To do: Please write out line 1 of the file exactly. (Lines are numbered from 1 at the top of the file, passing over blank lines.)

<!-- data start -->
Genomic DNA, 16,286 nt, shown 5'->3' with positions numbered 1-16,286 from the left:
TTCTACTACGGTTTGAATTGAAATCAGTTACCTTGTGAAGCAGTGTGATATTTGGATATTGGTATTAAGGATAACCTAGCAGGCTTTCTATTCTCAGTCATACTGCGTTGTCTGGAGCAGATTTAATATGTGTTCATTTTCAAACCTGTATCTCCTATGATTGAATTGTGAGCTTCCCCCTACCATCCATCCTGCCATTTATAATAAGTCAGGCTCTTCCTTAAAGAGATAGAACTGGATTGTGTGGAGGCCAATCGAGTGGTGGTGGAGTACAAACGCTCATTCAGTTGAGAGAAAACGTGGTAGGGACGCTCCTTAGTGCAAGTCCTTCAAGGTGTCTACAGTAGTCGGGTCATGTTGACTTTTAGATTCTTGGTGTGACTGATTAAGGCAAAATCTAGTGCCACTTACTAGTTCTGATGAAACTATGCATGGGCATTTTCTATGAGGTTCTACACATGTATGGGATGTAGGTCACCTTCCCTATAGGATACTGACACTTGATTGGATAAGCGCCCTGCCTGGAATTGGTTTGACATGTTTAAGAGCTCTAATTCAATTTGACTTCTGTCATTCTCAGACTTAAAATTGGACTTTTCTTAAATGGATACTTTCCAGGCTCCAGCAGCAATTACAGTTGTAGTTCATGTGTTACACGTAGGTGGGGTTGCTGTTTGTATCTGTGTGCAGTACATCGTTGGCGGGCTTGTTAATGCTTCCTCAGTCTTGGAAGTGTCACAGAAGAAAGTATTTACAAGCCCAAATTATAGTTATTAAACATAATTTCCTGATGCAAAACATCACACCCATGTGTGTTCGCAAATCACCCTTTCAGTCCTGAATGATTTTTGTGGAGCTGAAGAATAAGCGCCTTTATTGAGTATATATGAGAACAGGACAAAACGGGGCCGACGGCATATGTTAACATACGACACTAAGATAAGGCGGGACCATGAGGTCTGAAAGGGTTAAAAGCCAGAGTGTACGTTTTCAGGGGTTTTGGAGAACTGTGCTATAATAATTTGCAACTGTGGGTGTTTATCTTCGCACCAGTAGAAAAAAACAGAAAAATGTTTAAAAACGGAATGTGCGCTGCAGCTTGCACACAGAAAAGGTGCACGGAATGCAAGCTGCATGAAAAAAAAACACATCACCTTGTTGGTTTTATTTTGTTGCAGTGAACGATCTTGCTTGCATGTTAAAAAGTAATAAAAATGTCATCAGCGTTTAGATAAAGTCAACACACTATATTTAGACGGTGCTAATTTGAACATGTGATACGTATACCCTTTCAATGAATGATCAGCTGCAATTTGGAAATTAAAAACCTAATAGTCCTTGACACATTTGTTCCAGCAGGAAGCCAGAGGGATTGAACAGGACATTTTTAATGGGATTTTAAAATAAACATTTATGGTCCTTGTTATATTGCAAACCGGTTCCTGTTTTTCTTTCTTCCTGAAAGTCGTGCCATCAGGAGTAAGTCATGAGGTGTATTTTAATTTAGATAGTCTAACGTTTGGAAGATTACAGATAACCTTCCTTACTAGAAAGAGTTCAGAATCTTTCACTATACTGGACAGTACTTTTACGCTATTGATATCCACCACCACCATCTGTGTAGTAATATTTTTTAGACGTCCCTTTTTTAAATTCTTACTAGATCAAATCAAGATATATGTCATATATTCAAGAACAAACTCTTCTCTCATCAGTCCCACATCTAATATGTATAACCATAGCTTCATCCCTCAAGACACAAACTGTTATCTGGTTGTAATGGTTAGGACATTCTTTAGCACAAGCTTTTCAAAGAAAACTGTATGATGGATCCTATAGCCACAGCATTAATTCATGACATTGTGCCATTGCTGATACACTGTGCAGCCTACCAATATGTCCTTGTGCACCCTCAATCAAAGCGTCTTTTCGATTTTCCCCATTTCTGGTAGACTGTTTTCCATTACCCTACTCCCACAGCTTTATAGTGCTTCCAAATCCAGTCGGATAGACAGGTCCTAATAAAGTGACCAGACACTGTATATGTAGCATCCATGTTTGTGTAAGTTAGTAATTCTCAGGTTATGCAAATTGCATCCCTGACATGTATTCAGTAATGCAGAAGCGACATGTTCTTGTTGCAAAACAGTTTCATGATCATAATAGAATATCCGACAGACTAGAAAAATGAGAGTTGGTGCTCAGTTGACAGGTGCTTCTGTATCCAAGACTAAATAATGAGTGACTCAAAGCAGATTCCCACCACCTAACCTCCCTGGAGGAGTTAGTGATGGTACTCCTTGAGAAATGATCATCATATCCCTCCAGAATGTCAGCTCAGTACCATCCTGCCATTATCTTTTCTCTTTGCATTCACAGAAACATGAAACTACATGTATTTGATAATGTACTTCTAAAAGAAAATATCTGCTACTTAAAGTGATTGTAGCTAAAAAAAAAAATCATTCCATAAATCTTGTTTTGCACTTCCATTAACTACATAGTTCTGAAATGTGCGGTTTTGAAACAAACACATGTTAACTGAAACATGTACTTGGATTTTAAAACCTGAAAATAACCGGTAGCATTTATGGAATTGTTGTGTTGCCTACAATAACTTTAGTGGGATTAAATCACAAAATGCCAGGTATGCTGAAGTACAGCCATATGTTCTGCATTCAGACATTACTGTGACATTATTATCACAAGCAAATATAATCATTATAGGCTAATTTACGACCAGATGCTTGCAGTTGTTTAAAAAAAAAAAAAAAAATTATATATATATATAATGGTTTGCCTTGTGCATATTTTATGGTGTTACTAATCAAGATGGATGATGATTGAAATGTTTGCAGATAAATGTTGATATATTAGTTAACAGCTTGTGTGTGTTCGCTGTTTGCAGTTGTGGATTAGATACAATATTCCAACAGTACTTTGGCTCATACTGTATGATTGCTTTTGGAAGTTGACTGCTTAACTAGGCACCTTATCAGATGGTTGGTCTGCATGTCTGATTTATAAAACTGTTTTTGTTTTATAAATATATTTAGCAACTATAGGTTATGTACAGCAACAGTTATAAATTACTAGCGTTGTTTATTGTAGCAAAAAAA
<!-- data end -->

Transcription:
Genomic DNA, 16,286 nt, shown 5'->3' with positions numbered 1-16,286 from the left: